The Alpha Magnetic Spectrometer (AMS) on the International Space Station (ISS) has new results on energetic cosmic-ray electrons and positrons, based on analysis of the first 41 billion events. These results provide a deeper understanding of the nature of high-energy cosmic rays and could shed more light on the existence of dark matter.

Of the 41 × 109 primary cosmic-ray events analysed so far, 10.9 × 106 have been identified as electrons and positrons. Using these, the AMS collaboration has measured the positron fraction – the ratio of the number of positrons to the combined number of positrons and electrons – in the energy range 0.5–500 GeV (Accardo et al. 2014). When compared with the expectation based on the production of positrons in standard cosmic-ray collisions, the results show that the fraction starts to increase rapidly at 8 GeV (figure 1). This indicates the existence of a new source of positrons.

AMS has also accurately determined the exact rate at which the positron fraction increases with energy, and for the first time observed the fraction reach a maximum (figure 2). The data show that the rate of change of the positron fraction crosses zero at 275±32 GeV – indicating the energy at which the fraction reaches its maximum (Aguilar et al. 2014). The results also show that the excess of the positron fraction is isotropic within 3%, suggesting strongly that the energetic positrons might not be coming from a preferred direction in space. Moreover, the fraction shows no observable sharp structures.

AMS has also precisely determined the flux of electrons (figure 3) as well as for positrons (figure 4). These measurements reveal that the fluxes differ significantly in both their magnitude and energy dependence. The positron flux first increases (0.5–10 GeV) and then levels out (10–30 GeV), before increasing again (30–200 GeV). Above 200 GeV, it has a tendency to decrease. This is totally different from the scaled electron flux. The results show that neither flux can be described with a constant spectral index (figure 4, bottom). In particular, between 20 and 200 GeV, the rate of change of the positron flux is surprisingly higher than the rate for electrons. This is important proof that the excess seen in the positron fraction is from a relative excess of high-energy positrons, and not the loss of high-energy electrons.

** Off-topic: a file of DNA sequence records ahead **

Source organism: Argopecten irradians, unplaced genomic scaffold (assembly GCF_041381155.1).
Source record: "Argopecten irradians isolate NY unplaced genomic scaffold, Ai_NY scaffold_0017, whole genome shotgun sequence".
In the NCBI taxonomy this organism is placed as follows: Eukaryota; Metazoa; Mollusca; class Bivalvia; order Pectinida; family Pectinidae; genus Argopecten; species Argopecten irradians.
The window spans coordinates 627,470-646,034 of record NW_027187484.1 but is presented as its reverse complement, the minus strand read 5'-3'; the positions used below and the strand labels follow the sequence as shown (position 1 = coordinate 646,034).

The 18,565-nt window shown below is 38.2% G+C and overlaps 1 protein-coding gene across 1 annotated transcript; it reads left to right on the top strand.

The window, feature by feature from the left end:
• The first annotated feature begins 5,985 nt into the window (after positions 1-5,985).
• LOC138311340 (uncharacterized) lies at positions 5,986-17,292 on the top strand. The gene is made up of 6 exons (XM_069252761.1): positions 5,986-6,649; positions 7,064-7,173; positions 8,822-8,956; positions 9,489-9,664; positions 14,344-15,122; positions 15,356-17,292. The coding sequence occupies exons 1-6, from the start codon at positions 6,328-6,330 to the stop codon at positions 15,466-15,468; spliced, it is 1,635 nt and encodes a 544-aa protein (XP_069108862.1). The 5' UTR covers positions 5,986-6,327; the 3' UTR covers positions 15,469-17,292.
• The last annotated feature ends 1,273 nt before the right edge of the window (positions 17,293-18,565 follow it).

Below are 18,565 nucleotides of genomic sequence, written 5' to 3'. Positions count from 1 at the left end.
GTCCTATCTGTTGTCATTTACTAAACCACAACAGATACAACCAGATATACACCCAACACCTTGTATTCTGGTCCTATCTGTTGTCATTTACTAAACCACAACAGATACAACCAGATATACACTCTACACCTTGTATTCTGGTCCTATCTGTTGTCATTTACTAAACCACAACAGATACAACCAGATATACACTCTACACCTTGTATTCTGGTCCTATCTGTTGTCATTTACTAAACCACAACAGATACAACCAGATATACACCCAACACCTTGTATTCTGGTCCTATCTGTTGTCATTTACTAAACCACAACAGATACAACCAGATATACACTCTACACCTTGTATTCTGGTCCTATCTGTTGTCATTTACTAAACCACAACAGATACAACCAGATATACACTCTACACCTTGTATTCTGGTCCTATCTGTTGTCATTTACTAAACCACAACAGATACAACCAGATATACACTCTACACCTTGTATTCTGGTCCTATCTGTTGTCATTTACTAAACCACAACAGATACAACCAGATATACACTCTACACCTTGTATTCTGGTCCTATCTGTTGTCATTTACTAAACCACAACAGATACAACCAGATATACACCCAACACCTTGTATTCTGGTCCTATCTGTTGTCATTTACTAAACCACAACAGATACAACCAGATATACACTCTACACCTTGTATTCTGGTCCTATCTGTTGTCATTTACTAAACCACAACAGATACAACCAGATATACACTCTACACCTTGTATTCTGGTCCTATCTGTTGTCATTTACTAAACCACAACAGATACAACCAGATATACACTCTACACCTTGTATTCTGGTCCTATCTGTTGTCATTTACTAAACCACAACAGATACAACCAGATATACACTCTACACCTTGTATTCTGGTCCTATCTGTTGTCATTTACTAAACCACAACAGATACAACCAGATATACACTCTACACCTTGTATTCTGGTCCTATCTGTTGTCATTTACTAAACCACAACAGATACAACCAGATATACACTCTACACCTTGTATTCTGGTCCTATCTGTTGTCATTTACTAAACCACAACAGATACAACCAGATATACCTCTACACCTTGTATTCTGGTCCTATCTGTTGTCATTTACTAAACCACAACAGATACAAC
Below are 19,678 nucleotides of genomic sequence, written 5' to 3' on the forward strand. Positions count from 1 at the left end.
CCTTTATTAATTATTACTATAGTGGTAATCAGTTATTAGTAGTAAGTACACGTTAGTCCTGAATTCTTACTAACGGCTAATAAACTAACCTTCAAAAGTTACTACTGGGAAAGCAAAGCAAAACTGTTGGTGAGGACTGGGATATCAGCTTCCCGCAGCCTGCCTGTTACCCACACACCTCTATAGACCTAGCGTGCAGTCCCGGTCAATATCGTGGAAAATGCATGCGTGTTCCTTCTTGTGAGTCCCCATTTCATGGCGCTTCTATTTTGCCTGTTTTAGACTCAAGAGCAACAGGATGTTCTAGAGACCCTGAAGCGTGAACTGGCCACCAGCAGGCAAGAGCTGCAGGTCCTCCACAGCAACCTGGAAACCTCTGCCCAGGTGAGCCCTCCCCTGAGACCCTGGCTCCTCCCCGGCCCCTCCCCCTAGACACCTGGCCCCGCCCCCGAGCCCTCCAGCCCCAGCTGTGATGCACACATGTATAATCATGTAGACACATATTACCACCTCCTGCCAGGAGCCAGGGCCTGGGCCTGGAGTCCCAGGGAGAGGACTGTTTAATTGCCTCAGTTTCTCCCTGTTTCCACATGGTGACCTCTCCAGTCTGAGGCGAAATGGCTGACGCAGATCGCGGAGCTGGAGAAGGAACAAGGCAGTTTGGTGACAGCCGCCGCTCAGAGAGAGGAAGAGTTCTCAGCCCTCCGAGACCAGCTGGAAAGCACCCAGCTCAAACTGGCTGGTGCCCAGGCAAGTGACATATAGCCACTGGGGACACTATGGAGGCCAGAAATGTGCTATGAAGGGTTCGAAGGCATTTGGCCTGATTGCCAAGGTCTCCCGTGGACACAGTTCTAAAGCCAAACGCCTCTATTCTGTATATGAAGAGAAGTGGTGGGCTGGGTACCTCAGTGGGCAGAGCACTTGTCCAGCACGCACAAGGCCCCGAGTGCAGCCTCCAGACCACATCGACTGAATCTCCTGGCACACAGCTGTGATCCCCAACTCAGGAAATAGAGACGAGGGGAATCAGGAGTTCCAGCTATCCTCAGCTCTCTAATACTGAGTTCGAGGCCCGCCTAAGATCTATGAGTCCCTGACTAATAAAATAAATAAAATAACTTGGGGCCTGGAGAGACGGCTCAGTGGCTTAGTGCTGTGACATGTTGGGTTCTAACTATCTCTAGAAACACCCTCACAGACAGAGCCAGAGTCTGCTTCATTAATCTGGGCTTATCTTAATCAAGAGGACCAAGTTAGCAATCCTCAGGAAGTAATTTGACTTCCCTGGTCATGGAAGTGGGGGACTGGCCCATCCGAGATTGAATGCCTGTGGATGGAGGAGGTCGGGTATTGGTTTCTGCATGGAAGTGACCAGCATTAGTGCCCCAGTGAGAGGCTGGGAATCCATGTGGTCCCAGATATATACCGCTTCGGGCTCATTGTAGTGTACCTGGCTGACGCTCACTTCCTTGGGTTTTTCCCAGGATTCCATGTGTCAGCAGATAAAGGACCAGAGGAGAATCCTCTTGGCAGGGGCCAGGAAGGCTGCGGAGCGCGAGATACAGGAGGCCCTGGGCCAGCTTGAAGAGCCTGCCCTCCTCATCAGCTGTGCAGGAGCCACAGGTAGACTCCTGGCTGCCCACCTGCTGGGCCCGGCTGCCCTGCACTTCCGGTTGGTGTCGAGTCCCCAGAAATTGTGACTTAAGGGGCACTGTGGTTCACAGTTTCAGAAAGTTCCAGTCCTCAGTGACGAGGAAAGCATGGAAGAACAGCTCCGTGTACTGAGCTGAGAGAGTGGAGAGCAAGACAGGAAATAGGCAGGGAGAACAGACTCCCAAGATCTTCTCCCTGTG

Different models for dark matter predict different behaviours for the positron-fraction excess. The new results from AMS put much tighter constraints on the validity of these models. The results are consistent with a dark-matter particle (neutralino) of mass of the order of 1 TeV. To determine if the observed new phenomenon is indeed from dark matter or from astrophysical sources such as pulsars, AMS is now making measurements to determine the rate at which the positron fraction decreases beyond the turning point, as well as to determine the antiproton fraction.

• Fifteen countries from Europe, Asia and America participated in the construction of AMS: Finland, France, Germany, the Netherlands, Italy, Portugal, Spain, Switzerland, Turkey, China, Korea, Taiwan, Russia, Mexico and the US. AMS was launched by NASA to the ISS on 16 May 2011. Data are transmitted to the AMS Payload Operations Control Center, located at CERN.